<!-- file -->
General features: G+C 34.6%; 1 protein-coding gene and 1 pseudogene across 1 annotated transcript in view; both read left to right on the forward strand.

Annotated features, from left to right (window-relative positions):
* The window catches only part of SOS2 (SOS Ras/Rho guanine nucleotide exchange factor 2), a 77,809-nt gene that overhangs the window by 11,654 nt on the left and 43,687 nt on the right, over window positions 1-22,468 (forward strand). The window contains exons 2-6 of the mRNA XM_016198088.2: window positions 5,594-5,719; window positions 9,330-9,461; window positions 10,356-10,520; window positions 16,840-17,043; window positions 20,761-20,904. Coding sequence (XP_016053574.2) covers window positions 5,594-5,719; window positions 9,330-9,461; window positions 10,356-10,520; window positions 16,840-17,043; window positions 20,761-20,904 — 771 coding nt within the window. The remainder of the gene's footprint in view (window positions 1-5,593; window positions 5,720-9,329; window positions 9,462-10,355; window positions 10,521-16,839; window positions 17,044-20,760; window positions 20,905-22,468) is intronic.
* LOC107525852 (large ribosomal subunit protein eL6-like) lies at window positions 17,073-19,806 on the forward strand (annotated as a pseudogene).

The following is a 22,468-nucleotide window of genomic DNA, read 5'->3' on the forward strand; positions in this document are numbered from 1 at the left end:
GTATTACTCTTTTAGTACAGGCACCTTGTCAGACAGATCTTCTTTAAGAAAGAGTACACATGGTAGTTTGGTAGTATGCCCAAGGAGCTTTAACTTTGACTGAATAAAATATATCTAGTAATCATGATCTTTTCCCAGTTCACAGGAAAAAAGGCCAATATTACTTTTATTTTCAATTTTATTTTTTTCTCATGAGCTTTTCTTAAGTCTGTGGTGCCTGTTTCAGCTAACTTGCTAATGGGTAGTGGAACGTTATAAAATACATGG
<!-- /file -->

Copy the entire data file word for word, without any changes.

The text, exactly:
General features: G+C 34.6%; 1 protein-coding gene and 1 pseudogene across 1 annotated transcript in view; both read left to right on the forward strand.

Annotated features, from left to right (window-relative positions):
* The window catches only part of SOS2 (SOS Ras/Rho guanine nucleotide exchange factor 2), a 77,809-nt gene that overhangs the window by 11,654 nt on the left and 43,687 nt on the right, over window positions 1-22,468 (forward strand). The window contains exons 2-6 of the mRNA XM_016198088.2: window positions 5,594-5,719; window positions 9,330-9,461; window positions 10,356-10,520; window positions 16,840-17,043; window positions 20,761-20,904. Coding sequence (XP_016053574.2) covers window positions 5,594-5,719; window positions 9,330-9,461; window positions 10,356-10,520; window positions 16,840-17,043; window positions 20,761-20,904 — 771 coding nt within the window. The remainder of the gene's footprint in view (window positions 1-5,593; window positions 5,720-9,329; window positions 9,462-10,355; window positions 10,521-16,839; window positions 17,044-20,760; window positions 20,905-22,468) is intronic.
* LOC107525852 (large ribosomal subunit protein eL6-like) lies at window positions 17,073-19,806 on the forward strand (annotated as a pseudogene).

The following is a 22,468-nucleotide window of genomic DNA, read 5'->3' on the forward strand; positions in this document are numbered from 1 at the left end:
GTATTACTCTTTTAGTACAGGCACCTTGTCAGACAGATCTTCTTTAAGAAAGAGTACACATGGTAGTTTGGTAGTATGCCCAAGGAGCTTTAACTTTGACTGAATAAAATATATCTAGTAATCATGATCTTTTCCCAGTTCACAGGAAAAAAGGCCAATATTACTTTTATTTTCAATTTTATTTTTTTCTCATGAGCTTTTCTTAAGTCTGTGGTGCCTGTTTCAGCTAACTTGCTAATGGGTAGTGGAACGTTATAAAATACATGG